Macron signs French pension reform into law despite months of protests

Paris, Apr 15 (EFE).- French President Emmanuel Macron signed the contentious pension reform into law on Saturday following three months of strikes and protests against it.

The government warned Friday that it intended to enact the law this weekend and it was published in France’s gazette of record on Saturday, making the reform official.

On Friday, the country’s highest constitutional court approved key elements of the reform, including the banner issue – raising the minimum retirement age from 62 to 64 years.

The court’s Constitutional Council rejected an opposition request for the pension reform to be put to a referendum.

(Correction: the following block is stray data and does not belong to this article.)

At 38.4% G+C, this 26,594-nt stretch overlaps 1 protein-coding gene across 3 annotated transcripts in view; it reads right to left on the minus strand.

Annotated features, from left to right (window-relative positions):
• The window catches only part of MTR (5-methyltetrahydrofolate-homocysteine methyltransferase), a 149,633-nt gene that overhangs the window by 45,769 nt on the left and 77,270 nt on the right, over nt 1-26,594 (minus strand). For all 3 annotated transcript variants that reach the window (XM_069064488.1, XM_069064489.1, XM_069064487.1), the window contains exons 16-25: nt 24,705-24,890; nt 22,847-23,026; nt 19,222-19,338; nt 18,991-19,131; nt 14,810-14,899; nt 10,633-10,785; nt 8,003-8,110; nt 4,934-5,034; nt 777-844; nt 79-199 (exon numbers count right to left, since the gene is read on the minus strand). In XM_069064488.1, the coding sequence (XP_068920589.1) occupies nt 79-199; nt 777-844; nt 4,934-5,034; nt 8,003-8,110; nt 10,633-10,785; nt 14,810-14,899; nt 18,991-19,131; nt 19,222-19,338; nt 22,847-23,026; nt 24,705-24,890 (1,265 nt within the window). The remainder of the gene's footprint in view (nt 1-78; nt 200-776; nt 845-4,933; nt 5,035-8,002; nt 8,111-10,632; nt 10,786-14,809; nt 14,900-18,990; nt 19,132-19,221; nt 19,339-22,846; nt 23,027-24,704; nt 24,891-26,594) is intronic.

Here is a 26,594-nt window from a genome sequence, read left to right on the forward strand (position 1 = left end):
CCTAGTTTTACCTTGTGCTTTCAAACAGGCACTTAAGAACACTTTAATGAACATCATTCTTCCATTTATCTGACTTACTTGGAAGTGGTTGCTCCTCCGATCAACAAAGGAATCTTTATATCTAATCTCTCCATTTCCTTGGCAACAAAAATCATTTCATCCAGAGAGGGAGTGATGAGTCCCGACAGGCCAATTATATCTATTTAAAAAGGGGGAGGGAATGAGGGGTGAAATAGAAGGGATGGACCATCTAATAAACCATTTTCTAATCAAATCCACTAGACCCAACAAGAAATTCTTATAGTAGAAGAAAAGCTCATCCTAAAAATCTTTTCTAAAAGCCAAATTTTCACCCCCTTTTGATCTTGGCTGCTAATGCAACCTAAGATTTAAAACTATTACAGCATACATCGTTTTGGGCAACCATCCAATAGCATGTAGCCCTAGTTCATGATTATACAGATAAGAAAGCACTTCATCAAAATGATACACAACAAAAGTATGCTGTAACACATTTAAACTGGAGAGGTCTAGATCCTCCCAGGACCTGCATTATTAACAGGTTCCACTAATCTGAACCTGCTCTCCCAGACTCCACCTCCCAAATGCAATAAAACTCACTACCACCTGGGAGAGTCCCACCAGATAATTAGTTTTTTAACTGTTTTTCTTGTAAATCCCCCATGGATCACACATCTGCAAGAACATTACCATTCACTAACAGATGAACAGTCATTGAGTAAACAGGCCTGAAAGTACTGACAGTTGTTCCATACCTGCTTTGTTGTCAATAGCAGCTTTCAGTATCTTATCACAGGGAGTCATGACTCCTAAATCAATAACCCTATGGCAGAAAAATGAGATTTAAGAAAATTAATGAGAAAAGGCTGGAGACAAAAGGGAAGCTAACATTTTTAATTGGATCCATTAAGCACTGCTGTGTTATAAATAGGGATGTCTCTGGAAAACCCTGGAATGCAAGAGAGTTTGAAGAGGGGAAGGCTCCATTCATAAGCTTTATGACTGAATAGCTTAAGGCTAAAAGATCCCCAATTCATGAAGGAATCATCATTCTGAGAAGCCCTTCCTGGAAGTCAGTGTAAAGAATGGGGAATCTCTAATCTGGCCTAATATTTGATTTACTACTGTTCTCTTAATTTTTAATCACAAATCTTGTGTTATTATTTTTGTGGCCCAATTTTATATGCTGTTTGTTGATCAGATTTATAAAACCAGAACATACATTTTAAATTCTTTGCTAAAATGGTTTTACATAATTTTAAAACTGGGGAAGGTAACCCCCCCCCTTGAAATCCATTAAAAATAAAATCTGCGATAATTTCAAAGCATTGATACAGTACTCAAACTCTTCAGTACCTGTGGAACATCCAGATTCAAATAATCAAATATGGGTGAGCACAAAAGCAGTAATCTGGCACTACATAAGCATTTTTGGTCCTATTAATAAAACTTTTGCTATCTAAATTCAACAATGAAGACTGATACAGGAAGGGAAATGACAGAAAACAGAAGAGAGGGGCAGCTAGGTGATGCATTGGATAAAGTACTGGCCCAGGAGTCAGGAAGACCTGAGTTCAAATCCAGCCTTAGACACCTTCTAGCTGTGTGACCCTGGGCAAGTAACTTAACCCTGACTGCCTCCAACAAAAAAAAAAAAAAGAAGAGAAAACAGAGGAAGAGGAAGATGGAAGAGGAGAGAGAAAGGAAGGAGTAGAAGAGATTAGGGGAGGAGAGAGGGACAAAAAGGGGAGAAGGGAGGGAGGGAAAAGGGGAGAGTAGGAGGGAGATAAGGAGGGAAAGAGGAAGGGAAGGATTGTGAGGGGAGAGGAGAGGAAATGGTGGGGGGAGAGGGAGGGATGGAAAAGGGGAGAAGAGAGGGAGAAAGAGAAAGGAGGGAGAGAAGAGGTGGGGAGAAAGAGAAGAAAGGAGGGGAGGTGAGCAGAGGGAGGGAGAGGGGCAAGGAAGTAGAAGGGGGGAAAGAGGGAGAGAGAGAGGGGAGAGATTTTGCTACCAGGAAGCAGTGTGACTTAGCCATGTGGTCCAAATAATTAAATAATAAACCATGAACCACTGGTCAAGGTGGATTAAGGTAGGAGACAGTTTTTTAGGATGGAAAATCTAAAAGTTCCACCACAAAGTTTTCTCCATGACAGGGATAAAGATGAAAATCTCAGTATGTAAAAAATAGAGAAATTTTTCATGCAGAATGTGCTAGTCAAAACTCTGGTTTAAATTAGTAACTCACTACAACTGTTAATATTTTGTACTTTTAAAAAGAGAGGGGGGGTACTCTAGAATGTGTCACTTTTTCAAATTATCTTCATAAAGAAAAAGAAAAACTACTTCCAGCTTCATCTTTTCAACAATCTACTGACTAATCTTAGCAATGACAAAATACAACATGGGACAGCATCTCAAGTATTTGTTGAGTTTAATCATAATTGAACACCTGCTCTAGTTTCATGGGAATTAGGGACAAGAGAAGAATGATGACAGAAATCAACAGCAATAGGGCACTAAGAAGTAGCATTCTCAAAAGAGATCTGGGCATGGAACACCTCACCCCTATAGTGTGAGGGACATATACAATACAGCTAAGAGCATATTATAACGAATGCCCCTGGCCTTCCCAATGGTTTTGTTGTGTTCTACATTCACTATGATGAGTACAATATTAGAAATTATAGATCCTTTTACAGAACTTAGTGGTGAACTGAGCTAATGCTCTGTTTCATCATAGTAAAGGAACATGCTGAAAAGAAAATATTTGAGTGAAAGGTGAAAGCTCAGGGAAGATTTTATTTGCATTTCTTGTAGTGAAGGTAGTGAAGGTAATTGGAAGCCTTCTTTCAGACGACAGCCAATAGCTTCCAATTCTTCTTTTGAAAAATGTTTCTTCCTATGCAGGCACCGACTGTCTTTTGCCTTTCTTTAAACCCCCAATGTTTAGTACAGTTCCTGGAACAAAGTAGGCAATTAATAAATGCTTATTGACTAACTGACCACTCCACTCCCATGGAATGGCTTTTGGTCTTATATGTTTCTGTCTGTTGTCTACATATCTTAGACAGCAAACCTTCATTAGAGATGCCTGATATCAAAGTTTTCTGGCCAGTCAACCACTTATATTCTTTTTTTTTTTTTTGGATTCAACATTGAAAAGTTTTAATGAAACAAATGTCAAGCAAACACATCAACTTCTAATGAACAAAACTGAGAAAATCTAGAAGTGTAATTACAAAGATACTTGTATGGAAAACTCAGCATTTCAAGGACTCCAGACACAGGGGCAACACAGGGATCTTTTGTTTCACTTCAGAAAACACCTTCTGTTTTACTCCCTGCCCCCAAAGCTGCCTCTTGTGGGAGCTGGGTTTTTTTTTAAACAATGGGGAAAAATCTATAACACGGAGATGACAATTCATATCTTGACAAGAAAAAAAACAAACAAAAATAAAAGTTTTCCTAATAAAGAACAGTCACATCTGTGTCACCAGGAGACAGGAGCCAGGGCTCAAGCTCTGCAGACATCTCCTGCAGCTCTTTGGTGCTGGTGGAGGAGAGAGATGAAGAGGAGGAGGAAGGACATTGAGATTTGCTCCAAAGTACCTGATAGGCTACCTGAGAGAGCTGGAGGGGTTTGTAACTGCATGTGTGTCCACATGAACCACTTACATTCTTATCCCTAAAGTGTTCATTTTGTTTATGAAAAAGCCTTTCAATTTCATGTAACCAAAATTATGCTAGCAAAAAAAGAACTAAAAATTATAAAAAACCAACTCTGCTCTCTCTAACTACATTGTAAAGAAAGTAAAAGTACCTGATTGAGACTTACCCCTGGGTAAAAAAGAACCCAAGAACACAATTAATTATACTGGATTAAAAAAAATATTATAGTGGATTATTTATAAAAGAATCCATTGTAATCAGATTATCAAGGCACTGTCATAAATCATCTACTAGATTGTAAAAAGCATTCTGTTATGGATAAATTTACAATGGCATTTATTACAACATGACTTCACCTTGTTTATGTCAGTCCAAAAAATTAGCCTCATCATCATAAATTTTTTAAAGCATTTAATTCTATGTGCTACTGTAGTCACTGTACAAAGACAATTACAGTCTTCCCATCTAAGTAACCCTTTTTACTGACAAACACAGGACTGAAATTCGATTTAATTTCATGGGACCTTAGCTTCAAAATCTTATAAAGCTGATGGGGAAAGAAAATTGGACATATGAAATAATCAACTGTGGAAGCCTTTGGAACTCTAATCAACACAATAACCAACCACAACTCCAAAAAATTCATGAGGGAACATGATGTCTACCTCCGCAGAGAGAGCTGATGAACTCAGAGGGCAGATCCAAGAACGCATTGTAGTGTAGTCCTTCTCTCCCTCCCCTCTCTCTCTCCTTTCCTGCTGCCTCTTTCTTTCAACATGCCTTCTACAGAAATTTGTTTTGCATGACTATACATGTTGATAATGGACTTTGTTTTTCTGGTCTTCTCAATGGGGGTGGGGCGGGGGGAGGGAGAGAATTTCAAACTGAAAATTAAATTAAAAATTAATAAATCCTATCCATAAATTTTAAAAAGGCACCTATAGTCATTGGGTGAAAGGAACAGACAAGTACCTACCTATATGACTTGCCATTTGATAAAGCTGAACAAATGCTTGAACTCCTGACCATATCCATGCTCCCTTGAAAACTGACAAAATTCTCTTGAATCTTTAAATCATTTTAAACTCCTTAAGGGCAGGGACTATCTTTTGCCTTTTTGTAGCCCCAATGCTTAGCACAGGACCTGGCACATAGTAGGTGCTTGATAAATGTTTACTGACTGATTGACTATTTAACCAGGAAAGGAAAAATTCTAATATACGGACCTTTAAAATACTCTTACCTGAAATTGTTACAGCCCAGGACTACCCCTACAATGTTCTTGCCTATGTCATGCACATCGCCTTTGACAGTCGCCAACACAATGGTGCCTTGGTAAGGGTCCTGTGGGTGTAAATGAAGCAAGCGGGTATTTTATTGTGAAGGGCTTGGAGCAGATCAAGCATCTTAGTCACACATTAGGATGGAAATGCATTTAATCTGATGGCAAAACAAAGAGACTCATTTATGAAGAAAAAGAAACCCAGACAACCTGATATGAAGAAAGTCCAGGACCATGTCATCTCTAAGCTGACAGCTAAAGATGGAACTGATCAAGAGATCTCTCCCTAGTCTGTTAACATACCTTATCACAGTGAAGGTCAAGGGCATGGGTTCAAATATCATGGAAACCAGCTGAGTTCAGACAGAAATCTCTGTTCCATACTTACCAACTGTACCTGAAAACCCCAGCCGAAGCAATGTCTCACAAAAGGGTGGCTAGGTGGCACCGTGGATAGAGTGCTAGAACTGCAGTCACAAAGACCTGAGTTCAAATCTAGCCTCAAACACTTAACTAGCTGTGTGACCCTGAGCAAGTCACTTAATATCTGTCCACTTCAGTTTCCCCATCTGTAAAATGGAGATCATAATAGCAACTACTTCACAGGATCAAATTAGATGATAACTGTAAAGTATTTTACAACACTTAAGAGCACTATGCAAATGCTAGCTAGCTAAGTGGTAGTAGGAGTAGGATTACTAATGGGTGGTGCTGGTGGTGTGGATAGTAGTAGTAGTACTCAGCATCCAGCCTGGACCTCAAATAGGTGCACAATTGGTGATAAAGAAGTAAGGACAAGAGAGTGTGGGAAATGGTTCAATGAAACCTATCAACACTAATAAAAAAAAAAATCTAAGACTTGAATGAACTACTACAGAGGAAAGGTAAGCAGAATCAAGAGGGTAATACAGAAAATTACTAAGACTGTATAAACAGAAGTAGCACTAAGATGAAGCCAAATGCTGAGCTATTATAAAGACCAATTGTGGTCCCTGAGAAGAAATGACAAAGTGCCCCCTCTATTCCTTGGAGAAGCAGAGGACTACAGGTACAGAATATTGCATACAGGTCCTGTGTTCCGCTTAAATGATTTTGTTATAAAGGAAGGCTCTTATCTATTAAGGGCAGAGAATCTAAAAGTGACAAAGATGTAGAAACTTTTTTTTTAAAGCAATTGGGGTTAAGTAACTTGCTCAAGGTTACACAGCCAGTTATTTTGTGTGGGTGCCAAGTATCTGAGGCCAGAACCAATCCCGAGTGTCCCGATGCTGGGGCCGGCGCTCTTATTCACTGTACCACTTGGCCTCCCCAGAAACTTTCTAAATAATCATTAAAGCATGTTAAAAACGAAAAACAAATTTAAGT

On the other hand, the council rejected six measures, including two related to employment of workers over 55 years of age by large companies, considering that they had no place in the social security financing law.

The court’s approval sparked demonstrations and riots overnight in several cities.

In Paris there were fires, including some 30 garbage bins that were set alight, and clashes between police and protesters that led to 112 arrests.

In Rennes, the door of a police station and the entrance to an old religious building were set on fire at the end of a protest by several hundred young people. EFE


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